Every year since 1988, the Johns Hopkins University has rented the Clipper Room in Shriver Hall, or on several occasions another facility, to the Son of Confederate Veterans to hold our post ceremony social gathering. However this year is different. The John Hopkins University has refused to rent the Clipper Room, or any other facility, to our organization. The sole reason given, per a Johns Hopkins representative, was that we are a “Confederate” organization. Make no mistake about it, we were not denied because the facility was unavailable, or for any other legitimate reason, we were denied because of who we are. In addition, the Hopkins representative stated that this ruling came directly from the President of the Johns Hopkins University, Mr. William Brody.


Baltimore’s experience with Confederate memorials is in many ways typical. Historian Cynthia Mills, writing in Monuments to the Lost Cause: Women, Art, and the Landscapes of Southern Memory, described the consistent character of Confederate memorials:

A clear, narrative style with carefully described figures was chosen for all of the Confederate sculptures, including the less common allegorical or male-female groupings, as the best way to relay their message of southern pride. […] The unveiling ritual […] always included elaborate procession and speeches. Children usually pulled the cord, a potent symbol of the monument’s role in speaking to future generations. In addition to sites in the eleven seceding states, Confederate memorials can be found in a number of other places, including Illinois, Kansas, Kentucky, Maryland, Missouri, New York, and West Virginia. [@mills_monuments_2003, xxi]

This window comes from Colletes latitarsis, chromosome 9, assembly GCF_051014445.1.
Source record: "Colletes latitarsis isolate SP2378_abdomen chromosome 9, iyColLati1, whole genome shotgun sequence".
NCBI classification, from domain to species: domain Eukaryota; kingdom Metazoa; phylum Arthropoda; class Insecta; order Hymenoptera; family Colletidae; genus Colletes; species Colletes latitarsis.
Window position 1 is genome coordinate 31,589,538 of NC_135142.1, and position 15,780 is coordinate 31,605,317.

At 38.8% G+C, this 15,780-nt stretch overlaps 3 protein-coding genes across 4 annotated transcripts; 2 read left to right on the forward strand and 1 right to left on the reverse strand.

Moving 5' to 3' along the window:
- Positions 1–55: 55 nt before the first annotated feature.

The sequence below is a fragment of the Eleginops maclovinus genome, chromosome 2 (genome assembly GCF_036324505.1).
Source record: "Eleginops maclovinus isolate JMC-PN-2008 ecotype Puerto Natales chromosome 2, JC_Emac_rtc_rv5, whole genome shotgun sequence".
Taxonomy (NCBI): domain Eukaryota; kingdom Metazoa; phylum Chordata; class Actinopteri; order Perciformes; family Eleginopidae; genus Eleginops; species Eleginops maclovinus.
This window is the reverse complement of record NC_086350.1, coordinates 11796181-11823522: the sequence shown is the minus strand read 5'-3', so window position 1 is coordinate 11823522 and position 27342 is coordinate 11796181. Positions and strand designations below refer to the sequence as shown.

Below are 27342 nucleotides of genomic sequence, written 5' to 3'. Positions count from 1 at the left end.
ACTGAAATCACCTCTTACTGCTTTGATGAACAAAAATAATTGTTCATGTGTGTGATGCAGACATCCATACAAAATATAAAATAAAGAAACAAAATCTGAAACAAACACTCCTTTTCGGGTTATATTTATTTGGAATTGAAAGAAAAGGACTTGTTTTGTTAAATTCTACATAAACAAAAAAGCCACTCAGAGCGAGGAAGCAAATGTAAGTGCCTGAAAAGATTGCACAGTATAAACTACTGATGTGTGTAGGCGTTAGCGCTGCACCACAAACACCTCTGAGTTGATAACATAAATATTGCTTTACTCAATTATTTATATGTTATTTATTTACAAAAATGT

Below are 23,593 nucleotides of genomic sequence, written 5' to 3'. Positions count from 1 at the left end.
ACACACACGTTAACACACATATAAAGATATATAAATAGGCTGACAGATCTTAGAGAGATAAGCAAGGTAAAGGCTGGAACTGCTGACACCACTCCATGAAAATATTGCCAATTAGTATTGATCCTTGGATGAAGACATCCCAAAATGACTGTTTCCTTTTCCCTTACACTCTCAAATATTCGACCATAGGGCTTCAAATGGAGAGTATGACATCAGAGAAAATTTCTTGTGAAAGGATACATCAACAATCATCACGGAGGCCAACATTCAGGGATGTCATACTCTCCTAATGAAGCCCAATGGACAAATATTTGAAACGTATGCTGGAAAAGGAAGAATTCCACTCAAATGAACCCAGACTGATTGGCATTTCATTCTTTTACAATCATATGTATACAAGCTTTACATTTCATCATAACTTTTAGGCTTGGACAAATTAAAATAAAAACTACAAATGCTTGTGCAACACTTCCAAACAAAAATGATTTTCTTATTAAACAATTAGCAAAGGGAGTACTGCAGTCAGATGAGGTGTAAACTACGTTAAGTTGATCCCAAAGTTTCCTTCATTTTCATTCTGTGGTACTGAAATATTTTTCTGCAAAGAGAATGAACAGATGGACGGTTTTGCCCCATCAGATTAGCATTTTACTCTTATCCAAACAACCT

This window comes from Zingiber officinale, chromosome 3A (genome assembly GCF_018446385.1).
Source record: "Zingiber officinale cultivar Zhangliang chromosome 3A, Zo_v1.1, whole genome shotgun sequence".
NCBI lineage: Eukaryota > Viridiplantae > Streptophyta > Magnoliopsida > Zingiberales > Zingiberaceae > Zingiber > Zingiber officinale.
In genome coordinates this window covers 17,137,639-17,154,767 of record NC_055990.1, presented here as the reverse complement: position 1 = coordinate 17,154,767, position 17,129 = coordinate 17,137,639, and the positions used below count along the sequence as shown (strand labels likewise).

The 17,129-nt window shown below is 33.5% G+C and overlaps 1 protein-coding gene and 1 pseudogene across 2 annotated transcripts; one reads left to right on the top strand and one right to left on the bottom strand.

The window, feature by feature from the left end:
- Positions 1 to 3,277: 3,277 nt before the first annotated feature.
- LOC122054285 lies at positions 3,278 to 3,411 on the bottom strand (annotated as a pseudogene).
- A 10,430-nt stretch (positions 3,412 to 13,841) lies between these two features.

Further, those who claim that art should be separate from politics find little support in the reception of these monuments in the 19th and 20th centuries where the politics of public memory shaped the forms and figures themselves. Historian Kirk Savage in Standing Soldiers, Kneeling Slaves notes:

The aesthetic problems of commemorative sculpture cannot be separated from the more obviously political pressures inherent in this public medium. The dividing line between the aesthetic and the political is in fact difficult to define since the generic characteristics of heroic sculpture themselves carry profoundly political significance. The whole notion of history as a tale of great men is made palpably glorious in the statues of heroes; that glory works to marginalize cultural constructions of the past that might represent other groups and other categories of historical experience. [@savage_standing_1999, 69]

Historians and journalists have articulated the connection between the symbolic meaning of monuments (or flags or songs) and their political purpose. Ta-Nehisi Coates’ 2015 post—What This Cruel War Was Over—shows how Confederate leaders expressed the connection between white supremacy and the Confederate cause:

The Confederate flag is directly tied to the Confederate cause, and the Confederate cause was white supremacy. This claim is not the result of revisionism. It does not require reading between the lines. It is the plain meaning of the words of those who bore the Confederate flag across history. These words must never be forgotten.

Between 1880 and the present, the commemorative agenda of Confederate veterans, their descendants and supporters paralleled reactionary efforts to segregate, disenfranchise, and discriminate against African-Americans in Baltimore during the late 19th and early 20th century.

Related Resources


The Civil War Baltimore/Maryland’s Confederate Perspective from Loyola University:

Local Press Coverage

National Press Coverage/Editorials

  1. The Latin phrase “sic semper tyrannis” is translated “thus always to tyrants.” Virginia has used the phrase as their state motto since 1776. 

  2. See the response to this decision by Frederick Douglass. 

  3. Baltimore’s Taney monument is a recast of the 1872 statue in Annapolis. 

  4. Howard’s oration is available in full through Google Books